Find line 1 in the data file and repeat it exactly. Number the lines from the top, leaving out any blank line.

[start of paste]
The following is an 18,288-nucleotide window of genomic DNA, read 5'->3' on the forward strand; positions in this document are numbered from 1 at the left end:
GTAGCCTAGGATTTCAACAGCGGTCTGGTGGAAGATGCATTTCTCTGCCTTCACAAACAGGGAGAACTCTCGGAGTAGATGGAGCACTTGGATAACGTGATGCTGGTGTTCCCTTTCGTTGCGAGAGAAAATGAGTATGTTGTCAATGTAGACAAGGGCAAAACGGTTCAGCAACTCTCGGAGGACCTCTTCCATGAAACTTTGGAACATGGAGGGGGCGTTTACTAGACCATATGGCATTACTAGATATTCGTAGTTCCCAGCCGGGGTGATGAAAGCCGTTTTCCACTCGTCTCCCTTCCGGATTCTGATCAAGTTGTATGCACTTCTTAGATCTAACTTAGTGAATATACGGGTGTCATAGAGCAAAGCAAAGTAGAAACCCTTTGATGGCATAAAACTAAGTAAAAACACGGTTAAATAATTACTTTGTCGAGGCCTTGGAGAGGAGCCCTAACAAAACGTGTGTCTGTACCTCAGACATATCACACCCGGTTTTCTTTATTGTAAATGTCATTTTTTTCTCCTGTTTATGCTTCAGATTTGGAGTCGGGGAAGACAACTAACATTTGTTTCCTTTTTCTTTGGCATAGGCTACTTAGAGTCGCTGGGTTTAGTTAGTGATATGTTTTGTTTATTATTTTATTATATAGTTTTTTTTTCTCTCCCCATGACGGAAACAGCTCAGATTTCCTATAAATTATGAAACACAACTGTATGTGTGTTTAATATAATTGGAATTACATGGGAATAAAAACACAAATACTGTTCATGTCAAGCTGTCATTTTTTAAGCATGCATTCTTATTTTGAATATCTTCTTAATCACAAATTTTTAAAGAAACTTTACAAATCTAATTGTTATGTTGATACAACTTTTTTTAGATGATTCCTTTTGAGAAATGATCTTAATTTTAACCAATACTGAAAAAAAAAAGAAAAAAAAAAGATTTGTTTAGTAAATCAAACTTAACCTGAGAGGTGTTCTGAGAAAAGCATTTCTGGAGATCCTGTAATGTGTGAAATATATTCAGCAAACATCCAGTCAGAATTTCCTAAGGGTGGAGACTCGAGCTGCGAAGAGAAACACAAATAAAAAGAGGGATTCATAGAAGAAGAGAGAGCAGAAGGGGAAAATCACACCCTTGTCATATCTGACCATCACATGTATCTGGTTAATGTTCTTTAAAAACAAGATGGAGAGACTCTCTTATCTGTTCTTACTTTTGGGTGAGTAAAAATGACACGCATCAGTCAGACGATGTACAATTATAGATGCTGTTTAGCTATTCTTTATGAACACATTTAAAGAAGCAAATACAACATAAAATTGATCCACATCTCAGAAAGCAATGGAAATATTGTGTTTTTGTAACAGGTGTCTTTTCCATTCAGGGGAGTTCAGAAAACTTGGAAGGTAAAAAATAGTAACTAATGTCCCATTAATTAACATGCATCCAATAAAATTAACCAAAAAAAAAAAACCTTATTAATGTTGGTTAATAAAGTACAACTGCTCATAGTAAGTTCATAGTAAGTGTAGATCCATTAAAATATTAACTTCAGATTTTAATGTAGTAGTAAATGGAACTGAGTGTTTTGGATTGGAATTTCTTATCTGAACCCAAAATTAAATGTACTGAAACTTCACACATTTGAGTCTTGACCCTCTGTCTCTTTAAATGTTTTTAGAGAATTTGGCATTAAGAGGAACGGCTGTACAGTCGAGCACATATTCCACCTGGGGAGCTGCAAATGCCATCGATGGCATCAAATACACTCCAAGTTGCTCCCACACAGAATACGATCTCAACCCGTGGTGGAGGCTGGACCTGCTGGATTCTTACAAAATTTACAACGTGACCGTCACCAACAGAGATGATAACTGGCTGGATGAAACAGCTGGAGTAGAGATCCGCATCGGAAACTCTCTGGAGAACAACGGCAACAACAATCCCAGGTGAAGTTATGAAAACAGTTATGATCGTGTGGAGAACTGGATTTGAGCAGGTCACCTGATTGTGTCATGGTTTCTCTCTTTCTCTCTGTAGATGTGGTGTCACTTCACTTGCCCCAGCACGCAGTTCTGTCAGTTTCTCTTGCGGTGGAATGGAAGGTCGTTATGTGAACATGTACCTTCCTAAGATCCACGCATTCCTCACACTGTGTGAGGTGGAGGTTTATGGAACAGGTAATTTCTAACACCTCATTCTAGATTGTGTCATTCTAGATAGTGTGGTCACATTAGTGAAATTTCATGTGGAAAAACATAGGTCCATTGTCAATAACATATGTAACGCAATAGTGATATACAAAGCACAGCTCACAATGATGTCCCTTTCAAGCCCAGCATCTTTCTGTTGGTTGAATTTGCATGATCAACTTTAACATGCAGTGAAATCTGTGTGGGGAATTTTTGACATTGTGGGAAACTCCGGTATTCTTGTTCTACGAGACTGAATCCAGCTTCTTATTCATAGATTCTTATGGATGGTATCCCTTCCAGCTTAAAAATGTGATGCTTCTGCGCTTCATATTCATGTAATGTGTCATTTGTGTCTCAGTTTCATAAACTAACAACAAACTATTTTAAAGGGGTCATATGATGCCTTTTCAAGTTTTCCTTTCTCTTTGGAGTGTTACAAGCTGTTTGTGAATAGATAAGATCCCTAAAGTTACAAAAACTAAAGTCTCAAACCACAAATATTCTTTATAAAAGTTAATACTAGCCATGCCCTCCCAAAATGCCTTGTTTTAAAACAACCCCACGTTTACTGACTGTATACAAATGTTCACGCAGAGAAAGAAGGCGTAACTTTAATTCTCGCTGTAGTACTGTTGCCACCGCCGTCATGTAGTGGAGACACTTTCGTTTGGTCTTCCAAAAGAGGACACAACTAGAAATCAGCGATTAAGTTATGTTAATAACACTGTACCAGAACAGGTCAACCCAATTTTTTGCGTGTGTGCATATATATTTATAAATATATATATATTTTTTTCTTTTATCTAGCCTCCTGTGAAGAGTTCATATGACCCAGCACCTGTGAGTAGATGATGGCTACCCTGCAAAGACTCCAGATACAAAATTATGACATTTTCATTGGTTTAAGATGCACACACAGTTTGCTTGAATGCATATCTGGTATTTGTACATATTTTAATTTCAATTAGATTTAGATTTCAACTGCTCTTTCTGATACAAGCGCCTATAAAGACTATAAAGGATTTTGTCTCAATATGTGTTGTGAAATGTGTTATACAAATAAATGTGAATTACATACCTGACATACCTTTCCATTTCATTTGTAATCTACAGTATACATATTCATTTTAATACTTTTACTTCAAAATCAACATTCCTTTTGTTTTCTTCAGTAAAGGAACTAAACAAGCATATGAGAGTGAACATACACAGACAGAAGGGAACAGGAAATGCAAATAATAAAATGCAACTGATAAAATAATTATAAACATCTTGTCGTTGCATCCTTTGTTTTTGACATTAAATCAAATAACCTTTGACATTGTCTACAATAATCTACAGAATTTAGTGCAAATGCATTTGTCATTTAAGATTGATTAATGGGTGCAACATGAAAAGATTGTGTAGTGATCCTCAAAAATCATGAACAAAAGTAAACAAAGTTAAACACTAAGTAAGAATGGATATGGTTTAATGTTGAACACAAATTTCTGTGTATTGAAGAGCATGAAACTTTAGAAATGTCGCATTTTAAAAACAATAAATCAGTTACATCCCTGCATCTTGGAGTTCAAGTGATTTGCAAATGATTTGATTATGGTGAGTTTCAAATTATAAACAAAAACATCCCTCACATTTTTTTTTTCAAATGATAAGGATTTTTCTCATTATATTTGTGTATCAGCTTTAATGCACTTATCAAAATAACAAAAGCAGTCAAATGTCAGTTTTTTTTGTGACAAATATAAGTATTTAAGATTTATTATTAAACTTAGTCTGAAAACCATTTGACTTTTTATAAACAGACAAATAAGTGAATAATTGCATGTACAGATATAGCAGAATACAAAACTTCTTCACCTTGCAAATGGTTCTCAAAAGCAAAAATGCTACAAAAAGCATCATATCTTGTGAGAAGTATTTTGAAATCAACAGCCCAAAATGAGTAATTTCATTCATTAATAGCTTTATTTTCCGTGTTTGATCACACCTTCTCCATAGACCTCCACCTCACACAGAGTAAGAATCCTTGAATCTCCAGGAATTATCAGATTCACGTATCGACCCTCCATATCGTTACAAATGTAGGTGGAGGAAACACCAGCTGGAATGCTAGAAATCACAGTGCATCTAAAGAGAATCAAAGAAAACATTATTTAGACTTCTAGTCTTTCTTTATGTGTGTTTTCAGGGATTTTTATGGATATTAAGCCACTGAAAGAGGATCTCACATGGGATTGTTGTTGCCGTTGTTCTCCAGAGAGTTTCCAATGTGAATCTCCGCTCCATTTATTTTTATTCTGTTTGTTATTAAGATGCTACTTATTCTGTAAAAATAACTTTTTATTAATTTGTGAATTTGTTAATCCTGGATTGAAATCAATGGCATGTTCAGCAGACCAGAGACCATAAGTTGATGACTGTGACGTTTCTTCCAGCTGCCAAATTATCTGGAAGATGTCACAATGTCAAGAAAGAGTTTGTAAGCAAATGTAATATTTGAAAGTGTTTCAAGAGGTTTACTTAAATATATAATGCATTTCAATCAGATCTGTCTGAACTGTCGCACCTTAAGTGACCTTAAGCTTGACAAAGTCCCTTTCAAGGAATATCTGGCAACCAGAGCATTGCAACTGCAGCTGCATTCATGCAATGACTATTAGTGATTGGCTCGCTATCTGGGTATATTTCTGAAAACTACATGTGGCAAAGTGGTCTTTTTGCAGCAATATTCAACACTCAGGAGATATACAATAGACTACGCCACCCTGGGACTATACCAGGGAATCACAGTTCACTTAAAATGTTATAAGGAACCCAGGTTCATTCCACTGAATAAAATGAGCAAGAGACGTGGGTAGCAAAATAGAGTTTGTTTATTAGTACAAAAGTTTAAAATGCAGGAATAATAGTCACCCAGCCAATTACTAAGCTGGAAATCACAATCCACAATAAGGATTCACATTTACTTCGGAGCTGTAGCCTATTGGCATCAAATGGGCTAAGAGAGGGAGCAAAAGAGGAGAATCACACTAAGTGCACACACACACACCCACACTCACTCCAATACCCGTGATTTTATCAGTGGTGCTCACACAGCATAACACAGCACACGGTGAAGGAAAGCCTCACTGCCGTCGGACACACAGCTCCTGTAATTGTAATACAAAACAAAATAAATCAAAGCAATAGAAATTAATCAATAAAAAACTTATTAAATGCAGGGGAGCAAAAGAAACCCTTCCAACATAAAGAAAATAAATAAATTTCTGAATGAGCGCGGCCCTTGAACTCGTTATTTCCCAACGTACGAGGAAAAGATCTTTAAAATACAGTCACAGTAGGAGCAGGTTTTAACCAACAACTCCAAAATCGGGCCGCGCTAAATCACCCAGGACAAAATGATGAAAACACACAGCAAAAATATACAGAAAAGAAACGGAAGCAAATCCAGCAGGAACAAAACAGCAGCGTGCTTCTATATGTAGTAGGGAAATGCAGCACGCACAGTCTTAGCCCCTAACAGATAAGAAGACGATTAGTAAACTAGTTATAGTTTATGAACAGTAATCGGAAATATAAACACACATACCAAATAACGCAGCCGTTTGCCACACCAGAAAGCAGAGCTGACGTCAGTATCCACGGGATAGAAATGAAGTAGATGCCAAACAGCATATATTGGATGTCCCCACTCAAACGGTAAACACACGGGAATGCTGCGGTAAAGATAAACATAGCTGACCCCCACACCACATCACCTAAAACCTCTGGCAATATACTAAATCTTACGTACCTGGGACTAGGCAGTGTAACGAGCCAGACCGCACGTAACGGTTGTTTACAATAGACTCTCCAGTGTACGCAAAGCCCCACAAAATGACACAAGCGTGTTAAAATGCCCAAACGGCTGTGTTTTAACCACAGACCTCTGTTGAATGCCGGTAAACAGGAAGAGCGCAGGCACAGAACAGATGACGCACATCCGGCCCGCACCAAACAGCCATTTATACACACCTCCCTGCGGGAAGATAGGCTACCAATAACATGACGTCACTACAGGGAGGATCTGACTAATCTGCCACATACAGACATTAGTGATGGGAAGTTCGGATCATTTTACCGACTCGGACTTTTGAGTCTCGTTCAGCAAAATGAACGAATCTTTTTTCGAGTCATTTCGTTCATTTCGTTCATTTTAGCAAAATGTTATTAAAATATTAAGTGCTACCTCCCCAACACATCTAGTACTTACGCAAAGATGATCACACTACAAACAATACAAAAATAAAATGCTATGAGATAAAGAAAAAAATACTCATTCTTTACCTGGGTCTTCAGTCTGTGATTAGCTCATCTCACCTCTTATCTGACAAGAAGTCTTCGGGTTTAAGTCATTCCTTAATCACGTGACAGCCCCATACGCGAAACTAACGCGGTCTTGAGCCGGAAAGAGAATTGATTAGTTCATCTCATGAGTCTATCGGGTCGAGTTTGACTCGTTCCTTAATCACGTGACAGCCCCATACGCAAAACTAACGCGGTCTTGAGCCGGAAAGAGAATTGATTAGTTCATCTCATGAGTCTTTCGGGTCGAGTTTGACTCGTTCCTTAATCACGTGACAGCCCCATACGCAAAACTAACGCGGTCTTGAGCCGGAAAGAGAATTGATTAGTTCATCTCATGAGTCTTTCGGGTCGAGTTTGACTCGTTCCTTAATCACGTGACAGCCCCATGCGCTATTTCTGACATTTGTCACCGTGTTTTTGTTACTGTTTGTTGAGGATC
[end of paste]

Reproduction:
The following is an 18,288-nucleotide window of genomic DNA, read 5'->3' on the forward strand; positions in this document are numbered from 1 at the left end: